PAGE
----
Apple cautioned to just use the increase in revenue to the other quarter, which came out to around one billion dollars, and use that to estimate Watch numbers. Tim Cook also indicated that products in the “other” category saw declines. So we don’t know if Apple Watch contributed 110%, 120%, 130%, etc. A 10% decline is probably likely and a 20% one could be reasonable as well. With an ASP in the $430-$450 range, it seems we can work out, with a reasonably educated guess knowing what we know, that Apple sold in the range of 2.5-3m Watches. There is a way to work the math to get above 3m but I’m less confident in that scenario at this point.
Furthermore, what does this say about momentum? Apple stating they sold more in June than in April or May is positive for momentum. Catching up with supply chain and getting into retail helped momentum positively. Apple expanding retail locations and getting Apple Watch into more stores will be a key driver for momentum. And now, with low yields seeming to be fixed and the Watch in retail, we are still seeing supply chain ramp up not down. So, from what we can see, there are positive signs the Apple Watch is gaining steam from a sales standpoint.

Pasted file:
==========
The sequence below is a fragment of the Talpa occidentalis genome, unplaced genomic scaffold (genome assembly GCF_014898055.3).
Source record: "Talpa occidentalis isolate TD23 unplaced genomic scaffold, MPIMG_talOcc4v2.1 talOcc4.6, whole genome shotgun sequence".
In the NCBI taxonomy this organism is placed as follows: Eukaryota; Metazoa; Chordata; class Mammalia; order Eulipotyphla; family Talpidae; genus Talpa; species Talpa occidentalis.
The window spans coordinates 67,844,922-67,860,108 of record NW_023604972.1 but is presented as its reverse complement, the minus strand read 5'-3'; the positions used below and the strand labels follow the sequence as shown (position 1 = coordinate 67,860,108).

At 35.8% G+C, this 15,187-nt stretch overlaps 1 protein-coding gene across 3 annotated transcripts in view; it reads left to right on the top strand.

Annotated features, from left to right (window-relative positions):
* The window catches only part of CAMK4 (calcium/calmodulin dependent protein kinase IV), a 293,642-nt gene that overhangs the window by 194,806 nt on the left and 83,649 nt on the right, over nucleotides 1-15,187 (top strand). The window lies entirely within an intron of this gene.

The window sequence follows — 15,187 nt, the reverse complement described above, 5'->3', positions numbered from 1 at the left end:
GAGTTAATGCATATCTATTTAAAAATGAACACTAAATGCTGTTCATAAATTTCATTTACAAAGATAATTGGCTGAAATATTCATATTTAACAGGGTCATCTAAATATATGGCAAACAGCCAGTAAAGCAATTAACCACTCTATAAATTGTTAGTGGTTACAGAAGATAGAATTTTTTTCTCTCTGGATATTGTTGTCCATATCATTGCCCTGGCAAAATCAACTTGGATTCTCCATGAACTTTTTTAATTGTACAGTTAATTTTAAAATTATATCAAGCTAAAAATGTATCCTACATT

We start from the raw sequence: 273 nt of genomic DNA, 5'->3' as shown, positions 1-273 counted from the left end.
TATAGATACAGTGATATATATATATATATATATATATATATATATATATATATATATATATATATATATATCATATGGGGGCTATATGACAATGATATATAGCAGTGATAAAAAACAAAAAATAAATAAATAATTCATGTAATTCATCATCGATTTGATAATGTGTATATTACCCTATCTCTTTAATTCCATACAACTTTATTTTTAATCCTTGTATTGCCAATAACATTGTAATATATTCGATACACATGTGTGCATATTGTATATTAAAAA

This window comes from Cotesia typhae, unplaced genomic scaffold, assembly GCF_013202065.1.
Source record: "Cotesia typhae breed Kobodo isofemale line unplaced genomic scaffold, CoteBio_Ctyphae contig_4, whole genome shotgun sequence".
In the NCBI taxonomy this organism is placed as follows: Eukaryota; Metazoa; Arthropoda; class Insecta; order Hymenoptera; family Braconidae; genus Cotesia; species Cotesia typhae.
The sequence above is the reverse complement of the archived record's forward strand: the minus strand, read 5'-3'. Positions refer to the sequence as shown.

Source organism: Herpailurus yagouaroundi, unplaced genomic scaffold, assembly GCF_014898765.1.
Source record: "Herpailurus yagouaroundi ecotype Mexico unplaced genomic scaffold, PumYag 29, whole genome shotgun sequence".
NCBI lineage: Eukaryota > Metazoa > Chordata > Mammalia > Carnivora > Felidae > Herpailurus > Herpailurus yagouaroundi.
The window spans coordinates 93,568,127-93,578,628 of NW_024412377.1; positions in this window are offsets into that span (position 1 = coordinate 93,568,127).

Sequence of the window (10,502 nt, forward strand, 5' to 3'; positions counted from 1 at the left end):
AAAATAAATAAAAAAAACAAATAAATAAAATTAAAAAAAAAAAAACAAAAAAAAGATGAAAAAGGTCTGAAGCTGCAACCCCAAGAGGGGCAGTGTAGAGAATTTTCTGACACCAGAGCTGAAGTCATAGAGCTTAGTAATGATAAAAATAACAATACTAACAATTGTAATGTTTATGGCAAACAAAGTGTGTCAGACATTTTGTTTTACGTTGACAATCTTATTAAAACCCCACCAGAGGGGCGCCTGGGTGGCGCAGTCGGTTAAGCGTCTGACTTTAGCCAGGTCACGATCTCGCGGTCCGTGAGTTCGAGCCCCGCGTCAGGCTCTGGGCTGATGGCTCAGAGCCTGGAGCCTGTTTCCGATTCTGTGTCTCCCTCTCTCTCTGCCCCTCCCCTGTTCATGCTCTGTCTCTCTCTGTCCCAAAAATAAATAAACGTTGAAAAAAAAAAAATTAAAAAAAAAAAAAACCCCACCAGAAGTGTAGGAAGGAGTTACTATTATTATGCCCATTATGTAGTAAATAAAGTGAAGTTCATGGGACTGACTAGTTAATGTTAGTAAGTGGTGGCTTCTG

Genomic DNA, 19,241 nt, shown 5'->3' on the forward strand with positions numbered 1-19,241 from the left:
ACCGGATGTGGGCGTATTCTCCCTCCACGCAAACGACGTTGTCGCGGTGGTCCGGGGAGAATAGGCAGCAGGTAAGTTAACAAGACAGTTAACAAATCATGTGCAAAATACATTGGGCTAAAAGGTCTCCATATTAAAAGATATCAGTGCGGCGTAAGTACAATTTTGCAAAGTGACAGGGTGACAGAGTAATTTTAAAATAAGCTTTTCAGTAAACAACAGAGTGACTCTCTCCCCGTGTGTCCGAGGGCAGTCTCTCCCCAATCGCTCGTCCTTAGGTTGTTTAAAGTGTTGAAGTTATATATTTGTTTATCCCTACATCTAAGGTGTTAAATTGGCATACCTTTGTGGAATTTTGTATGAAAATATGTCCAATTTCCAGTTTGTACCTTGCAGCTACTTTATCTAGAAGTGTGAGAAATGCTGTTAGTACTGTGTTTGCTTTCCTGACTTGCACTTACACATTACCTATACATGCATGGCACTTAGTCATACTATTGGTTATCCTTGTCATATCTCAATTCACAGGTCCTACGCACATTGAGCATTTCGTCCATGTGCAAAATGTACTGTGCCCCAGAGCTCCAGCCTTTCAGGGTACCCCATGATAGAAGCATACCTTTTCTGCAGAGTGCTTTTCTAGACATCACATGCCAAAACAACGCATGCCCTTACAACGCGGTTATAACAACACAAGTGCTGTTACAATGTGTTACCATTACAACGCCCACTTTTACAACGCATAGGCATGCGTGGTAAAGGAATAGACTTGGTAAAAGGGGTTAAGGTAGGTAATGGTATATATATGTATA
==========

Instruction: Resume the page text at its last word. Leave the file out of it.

Lastly, thoughts on the Mac and the iPad. The Mac continues to grow steadily and take share. We expect this to keep happening. The iPad is still slumping and this was expected. The iPad is selling like a notebook and is exhibiting signs it is working with PC market dynamics not mobile phone market dynamics. ~300 million PCs get bought each year and that is Apple’s opportunity to gain share of with both Mac and iPad.
Next quarter will be interesting and, while iPhones will suffer the calm before the storm of holiday new hardware, the Apple Watch will likely be a primary story again.